Dirty Great Love Story, Arts Theatre

Wednesday 25th January 2017

Felix Scott and Ayesha Antoine in Dirty Great Love Story. Photo: Richard Davenport for The Other Richard
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As the only inhabitant of Planet Earth who wasn’t knocked completely senseless by La La Land, it does occur to me that I might not be the most sympathetic reviewer of a rom-com. Still, I’m willing to give it a try. So here goes: written and originally performed by Richard Marsh and Katie Bonna, Dirty Great Love Story is a 95-minute romp that tells a story about how boy-meets-girl, boy-shags-girl, girl-leaves-boy, boy-keeps-bumping-into-girl and — after two years — girl-realizes-she-loves-boy. It sounds charmless, but actually its chief virtue is its bright LOL and drink-fuelled charm.

The thirtysomething characters are called Richard and Katie (named after their creators), and they meet at a dance club while he is on stag do and she is on a hen night. After an awkward, drunken one-night stand, they keep meeting because they have friends in common: Richard’s best mate, the Northern Westy, falls for CC, the posh friend of Katie’s. Cue a barbeque, a wedding and a christening. Meanwhile, Katie meets Matt Priest, an Eton-educated prick, and it looks like Richard is fated to remain single for the rest of his little life. But, surprise, surprise, Cupid is busy flexing his bow and when he looses his arrow, the sky lights up with fireworks. It really is a sweet tale.

The characters are instantly familiar: Richard is a bit gauche, a bit geeky, a bit immature; Katie is sassy, strong-minded, but still obsessed with You Know Who, an ex who treated her badly. There’s something a bit stereotypical about the idea of a man who can’t really express himself and a woman who doesn’t really know what she wants, but there are enough moments of raw truth — at one point he tells her frankly to get over her ex — to impress as well as amuse. It’s a typical two-handed rom-com in which performers Felix Scott and Ayesha Antoine play all the characters, making knowing winks to the audience and generally being totally lovable.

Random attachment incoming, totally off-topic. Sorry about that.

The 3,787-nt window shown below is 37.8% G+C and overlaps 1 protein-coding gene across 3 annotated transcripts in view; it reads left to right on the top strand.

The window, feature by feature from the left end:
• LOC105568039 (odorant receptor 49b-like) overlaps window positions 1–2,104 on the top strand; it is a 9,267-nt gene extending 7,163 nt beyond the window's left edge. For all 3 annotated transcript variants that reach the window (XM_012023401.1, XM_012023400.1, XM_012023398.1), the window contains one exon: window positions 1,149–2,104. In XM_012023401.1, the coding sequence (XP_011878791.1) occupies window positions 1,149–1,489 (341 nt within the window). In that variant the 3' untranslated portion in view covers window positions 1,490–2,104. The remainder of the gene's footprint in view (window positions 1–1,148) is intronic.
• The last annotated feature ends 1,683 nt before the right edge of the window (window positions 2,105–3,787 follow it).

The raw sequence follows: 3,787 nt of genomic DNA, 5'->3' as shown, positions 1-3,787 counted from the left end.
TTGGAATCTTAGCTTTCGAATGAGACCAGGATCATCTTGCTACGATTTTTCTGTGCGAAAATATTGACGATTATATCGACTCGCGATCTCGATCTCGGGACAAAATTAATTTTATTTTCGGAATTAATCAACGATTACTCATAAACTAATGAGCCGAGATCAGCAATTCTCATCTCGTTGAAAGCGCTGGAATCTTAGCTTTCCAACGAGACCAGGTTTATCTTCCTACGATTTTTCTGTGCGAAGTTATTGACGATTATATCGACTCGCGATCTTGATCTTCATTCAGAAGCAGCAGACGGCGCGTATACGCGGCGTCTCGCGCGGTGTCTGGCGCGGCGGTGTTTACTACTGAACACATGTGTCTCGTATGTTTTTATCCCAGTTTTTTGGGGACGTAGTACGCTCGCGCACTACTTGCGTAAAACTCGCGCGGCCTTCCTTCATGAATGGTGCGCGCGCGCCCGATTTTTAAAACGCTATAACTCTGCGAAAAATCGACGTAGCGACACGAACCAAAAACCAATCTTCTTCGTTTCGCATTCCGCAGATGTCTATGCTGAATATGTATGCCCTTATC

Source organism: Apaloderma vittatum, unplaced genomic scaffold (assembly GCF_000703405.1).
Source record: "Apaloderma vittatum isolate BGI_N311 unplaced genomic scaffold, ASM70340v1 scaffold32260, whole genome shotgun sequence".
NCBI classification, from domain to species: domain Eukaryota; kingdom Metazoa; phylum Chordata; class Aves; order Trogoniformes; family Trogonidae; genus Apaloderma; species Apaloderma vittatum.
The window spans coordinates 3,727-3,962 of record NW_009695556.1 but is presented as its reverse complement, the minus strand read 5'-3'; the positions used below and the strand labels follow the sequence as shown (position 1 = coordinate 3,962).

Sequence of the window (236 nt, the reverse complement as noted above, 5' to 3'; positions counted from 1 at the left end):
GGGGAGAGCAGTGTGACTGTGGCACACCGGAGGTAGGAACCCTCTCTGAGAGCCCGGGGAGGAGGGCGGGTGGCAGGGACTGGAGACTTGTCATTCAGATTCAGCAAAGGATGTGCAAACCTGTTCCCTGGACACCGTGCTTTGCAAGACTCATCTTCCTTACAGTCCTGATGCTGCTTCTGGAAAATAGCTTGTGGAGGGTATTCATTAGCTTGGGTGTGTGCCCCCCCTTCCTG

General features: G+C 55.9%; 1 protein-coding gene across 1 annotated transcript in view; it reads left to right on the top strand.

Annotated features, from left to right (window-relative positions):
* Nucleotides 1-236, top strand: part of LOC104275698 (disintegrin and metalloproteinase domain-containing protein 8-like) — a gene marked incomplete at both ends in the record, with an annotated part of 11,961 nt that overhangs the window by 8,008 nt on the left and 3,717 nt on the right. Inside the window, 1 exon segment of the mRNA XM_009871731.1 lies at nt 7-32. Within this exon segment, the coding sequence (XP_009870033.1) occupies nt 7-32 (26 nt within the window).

The writing shines, with Richard talking in rhyme and both characters displaying a hectic love for poetic imagery, sometimes jokey (he is the “knight in shining glasses”), sometimes a touch clunky (“Katie’s put new glasses on my heart”). It’s all very heightened and artificial so if you like that kind of thing you’ll be in heaven. At times, the writing is as tangy as a whiff of sick on morning breath, and often as insubstantial as a paper brolly floating in a cocktail. The dirty details often involve drinking, screwing and vomiting, not necessarily in that order. It’s high octane and high maintenance, and frankly, after a while, a bit wearying.

For a show that started as a 10-minute poetry duet by Marsh and Bonna, its arrival in the West End after conquering Edinburgh, the Vault Fest and dates around the country is a real achievement. Smartly directed by Pia Furtado, Antoine and Scott are quick on their feet and nimble with the words. They switch smoothly between the characters and from dialogue to monologue to direct address. The design, by Camilla Clarke, works well as the action bounces from scene to scene. It all makes for a lively and funny evening, but don’t expect to be emotionally engaged or amazed by the show’s content. Its heart is warm, its wit amusing, but that’s about it. It’s fun, but — for me at least — the earth didn’t move.

This review first appeared on The Arts Desk 

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